Malpractice claims are disruptive and hurt the bottom line. By strengthening these key areas of practice management, the risk of claims can be substantially reduced.
Carefully Evaluate New Clients
A common lament from lawyers facing a malpractice claim is, “I knew I shouldn’t have taken on that client.” Your client intake system needs to identify prospective clients who raise red flags. Watch out for clients who claim not to care about expense or are acting “as a matter of principle.” Beware of clients who have had multiple prior firms, have sued professionals, are serial litigants, are reluctant to pay an appropriate retainer, or significantly edit your engagement agreement. Be cautious about taking matters outside your areas of expertise. At least for new clients, require approval by another firm lawyer or committee before work commences.
Use Effective Engagement Agreements
A well drafted engagement agreement reduces the risk of malpractice claims and fee disputes (which often trigger claims). Engagement agreements should generally be required and your form agreements should be reviewed annually. They should: identify the client; carefully describe the scope of representation as well as areas that are outside its scope; set forth the expectations of the client; explain the billing process and disputing bills; and clearly state that no guarantees are made about the outcome of the matter.
Manage Conflicts Of Interest
Conflict of interest is a complex area that even experienced lawyers can get wrong, so regular continuing education on the subject is crucial. Most conflicts can be waived if the specific factual issues and potential adverse consequences that could arise from the representation are explained in writing to the client, who consents in writing. In light of the complexity and high stakes, responsibility for managing conflicts must remain with the lawyer and cannot be delegated entirely to staff. Your system should effectively identify and address conflicts in every matter, both before work is commenced and when new parties become involved.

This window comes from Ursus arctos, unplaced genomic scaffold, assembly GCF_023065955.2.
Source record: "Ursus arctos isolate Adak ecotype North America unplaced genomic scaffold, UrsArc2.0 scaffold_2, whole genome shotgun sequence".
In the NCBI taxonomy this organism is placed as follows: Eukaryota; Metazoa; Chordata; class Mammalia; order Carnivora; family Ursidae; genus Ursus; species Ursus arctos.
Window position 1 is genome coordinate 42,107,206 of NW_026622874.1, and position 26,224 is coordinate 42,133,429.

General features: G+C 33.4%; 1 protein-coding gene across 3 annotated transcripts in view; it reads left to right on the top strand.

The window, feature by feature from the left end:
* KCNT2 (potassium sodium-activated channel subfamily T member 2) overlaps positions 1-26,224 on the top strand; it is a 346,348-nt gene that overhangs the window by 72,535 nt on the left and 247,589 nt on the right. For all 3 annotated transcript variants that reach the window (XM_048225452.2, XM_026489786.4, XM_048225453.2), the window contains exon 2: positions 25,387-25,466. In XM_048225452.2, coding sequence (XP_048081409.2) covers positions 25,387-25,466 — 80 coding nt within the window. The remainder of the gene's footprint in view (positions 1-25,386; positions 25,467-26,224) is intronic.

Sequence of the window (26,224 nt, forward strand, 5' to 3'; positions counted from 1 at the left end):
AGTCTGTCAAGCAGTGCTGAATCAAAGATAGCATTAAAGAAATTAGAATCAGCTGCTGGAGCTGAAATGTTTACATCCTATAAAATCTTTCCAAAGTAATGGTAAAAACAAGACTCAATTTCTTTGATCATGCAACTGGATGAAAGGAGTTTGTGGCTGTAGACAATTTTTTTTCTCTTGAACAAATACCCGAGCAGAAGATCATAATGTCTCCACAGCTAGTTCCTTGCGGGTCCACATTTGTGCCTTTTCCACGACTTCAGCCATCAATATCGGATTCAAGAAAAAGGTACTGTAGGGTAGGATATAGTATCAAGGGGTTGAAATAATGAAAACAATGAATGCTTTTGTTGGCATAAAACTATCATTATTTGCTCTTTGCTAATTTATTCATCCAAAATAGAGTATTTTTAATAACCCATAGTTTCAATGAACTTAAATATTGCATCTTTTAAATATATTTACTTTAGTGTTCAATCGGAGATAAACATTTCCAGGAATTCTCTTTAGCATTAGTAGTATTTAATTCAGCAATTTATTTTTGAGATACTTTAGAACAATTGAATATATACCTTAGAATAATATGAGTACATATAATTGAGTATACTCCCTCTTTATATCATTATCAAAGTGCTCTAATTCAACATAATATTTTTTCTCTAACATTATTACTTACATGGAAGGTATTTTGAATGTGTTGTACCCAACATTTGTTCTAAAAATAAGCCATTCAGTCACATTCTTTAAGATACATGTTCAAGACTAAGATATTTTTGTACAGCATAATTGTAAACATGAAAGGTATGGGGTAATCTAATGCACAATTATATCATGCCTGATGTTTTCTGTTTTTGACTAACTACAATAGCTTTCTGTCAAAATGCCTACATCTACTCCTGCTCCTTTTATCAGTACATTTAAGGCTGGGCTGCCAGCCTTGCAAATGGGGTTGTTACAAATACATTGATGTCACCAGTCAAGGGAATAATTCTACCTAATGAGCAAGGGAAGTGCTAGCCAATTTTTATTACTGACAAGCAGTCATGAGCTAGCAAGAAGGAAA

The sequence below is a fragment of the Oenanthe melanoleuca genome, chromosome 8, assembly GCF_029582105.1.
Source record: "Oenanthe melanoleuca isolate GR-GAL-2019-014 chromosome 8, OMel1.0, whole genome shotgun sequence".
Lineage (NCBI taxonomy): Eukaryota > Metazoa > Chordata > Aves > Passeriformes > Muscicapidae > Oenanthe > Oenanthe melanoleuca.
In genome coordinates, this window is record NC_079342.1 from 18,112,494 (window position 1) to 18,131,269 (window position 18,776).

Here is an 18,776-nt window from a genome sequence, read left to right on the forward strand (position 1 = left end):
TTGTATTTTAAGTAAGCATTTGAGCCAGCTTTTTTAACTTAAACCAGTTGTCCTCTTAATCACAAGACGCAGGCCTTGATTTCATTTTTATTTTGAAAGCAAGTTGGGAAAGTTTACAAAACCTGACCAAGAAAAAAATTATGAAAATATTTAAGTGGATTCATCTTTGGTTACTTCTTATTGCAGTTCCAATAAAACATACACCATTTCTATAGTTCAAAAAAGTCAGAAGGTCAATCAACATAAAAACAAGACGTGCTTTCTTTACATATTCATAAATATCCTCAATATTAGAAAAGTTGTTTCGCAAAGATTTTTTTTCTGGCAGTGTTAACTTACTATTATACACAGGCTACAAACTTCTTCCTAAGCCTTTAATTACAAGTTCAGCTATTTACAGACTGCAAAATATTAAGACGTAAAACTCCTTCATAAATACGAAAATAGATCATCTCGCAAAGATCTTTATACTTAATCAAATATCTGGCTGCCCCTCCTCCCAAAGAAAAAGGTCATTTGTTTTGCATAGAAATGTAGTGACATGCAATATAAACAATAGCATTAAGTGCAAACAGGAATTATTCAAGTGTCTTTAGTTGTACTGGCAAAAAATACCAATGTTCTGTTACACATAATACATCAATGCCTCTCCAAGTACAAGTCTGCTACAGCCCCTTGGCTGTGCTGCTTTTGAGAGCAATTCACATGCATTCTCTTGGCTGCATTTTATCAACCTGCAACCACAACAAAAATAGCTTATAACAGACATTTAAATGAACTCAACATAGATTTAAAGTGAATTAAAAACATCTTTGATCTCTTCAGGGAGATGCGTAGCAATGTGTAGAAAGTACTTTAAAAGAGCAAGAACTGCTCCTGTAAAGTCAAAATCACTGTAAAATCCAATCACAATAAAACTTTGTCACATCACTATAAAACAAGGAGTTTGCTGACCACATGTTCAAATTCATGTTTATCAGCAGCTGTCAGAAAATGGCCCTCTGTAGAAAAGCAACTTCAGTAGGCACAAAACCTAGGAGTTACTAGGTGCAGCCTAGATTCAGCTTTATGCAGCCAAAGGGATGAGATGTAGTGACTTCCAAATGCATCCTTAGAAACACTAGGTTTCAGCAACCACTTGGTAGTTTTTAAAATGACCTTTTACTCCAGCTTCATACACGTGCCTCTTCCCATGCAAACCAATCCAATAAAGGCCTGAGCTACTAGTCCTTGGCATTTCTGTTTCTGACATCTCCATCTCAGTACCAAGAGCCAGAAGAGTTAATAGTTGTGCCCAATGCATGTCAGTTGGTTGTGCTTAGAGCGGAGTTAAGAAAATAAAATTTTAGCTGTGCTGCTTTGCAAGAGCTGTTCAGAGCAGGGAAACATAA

Maintain A Strong Calendar System
The risk of claims based on missed deadlines can be reduced by using an effective calendar system. Calendar software is available that not only tracks dates you input, but related dates as well, and provides frequent reminders of deadlines. Your system should be redundant, meaning the central calendar is backed up by individually maintained calendars. It needs to clearly assign responsibility for calendaring and require that all significant dates be input.
Many malpractice claims are, essentially, based on poor communication. The key is to keep clients regularly apprised about their matter and not to surprise them. Require regular communication at least monthly and automatic forwarding of significant documents. The bill should not be your main form of communication with clients.
End Representations Properly
Ending representations (when a matter concludes or when early withdrawal is necessary) presents a significant risk. A bad situation can be aggravated. Failure to document the end date of a representation can impact conflict of interest analyses or weaken a statute of limitations defense to a malpractice claim. Clients can be prejudiced if confidential information is disclosed while moving to withdraw. Require standard disengagement letters in all matters.
Strengthen these aspects of practice management to reduce your risk of not only malpractice claims, but of disciplinary complaints and fee disputes as well.